A new study from Clutch shows that young startups tend to have more outlandish and inventive names than businesses that were established years ago.
Big drivers in the trend towards unique company names are domain name acquisition and trademark rights. An interesting takeaway from the study: 75% of the companies founded prior to 2012 had primarily descriptive or experiential names. Only 17% had invented names and a mere 7% had evocative names. In contrast, of the startups founded after 2012, 41% had invented names and 17% had evocative names.
Kristen Pembroke, the director of client services at the branding agency Catchword, spoke on the new trends of naming startups.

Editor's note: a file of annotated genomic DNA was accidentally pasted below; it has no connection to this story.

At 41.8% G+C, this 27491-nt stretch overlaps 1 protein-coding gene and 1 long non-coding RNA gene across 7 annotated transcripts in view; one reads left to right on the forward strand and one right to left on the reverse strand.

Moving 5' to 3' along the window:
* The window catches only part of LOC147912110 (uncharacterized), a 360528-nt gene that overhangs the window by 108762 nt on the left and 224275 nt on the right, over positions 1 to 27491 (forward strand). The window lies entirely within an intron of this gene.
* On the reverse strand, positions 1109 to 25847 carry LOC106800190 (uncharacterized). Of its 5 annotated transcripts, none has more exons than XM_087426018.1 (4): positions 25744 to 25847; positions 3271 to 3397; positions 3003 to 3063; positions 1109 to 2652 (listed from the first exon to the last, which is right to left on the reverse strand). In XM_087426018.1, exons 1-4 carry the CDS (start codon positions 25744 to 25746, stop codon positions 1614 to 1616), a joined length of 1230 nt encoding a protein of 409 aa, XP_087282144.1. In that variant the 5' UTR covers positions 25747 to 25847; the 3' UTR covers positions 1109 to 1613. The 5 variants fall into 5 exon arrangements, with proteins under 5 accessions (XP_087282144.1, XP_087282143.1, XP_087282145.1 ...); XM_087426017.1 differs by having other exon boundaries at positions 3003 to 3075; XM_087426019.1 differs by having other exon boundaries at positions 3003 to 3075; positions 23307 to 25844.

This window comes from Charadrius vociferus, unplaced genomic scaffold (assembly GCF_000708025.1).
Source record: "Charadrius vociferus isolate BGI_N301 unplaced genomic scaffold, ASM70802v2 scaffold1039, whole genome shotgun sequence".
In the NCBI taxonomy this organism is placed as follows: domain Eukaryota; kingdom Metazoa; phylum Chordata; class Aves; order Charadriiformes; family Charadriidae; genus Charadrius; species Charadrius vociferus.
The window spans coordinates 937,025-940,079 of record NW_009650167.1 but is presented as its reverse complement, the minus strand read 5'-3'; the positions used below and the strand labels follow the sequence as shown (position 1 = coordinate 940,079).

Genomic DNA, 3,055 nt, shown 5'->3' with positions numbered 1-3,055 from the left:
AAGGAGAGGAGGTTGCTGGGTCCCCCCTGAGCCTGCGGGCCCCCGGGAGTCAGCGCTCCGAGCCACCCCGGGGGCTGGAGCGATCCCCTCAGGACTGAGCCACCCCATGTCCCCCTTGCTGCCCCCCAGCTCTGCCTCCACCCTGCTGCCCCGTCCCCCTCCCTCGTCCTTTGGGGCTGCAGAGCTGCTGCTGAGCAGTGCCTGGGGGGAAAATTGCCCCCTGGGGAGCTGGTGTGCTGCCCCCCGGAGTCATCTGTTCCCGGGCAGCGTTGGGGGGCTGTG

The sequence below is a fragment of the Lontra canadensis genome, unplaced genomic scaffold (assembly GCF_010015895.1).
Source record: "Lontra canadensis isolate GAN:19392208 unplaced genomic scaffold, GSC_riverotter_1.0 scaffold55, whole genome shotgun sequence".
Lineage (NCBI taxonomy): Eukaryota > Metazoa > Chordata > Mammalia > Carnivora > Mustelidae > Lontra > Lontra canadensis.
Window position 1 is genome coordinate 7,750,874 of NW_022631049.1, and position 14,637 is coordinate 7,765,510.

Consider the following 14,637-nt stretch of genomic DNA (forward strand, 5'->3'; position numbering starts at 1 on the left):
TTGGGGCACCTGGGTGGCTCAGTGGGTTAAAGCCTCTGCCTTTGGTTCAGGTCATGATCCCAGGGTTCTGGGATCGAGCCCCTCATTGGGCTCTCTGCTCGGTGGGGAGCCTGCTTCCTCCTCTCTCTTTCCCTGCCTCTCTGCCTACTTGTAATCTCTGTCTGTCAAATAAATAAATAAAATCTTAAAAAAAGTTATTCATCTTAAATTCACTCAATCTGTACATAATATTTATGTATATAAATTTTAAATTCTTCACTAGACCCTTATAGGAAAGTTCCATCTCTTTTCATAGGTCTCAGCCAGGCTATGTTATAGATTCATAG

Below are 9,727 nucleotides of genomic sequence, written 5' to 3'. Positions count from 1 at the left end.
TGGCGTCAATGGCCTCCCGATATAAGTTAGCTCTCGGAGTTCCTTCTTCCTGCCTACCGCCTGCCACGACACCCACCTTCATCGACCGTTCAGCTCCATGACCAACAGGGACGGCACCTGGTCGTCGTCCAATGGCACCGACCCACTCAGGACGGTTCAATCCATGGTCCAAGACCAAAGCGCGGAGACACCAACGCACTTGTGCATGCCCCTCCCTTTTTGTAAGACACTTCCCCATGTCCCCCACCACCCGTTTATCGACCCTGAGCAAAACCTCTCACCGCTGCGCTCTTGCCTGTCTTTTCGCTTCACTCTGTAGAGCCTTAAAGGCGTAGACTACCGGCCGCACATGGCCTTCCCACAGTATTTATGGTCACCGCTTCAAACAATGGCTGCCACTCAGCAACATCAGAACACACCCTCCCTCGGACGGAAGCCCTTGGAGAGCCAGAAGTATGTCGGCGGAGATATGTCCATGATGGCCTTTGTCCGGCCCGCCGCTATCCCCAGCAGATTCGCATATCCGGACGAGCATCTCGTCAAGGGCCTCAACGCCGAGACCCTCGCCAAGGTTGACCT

“One of the things you see quite a bit of is combined words or two-word names. Examples of this are Wealthfront, ClassDojo, and Blue Apron, or from our own portfolio; names like Upwork, Livescribe, and Keysight. What people like about this style of name is that they’re able to get a couple different messages across. It’s also less likely that there’s going to be a trademark or domain that exists with those exact two words; either put together or used in combination.”
Other startup naming trends include using foreign words, intentional misspellings (i.e. â€˜Lyft’), or portmanteaus (think Pinterest which is “pin” plus “interest”).
The study also revealed that 76% of the startups have an exact match-dot-com domain nameâ€”proving the importance of web presence. However, there has been an increase in alternative TLDs (Top Level Domains). This means more names such as Bit.ly rather than Bit.com. The number of startups with alternative domain name extensions has doubled since 2012.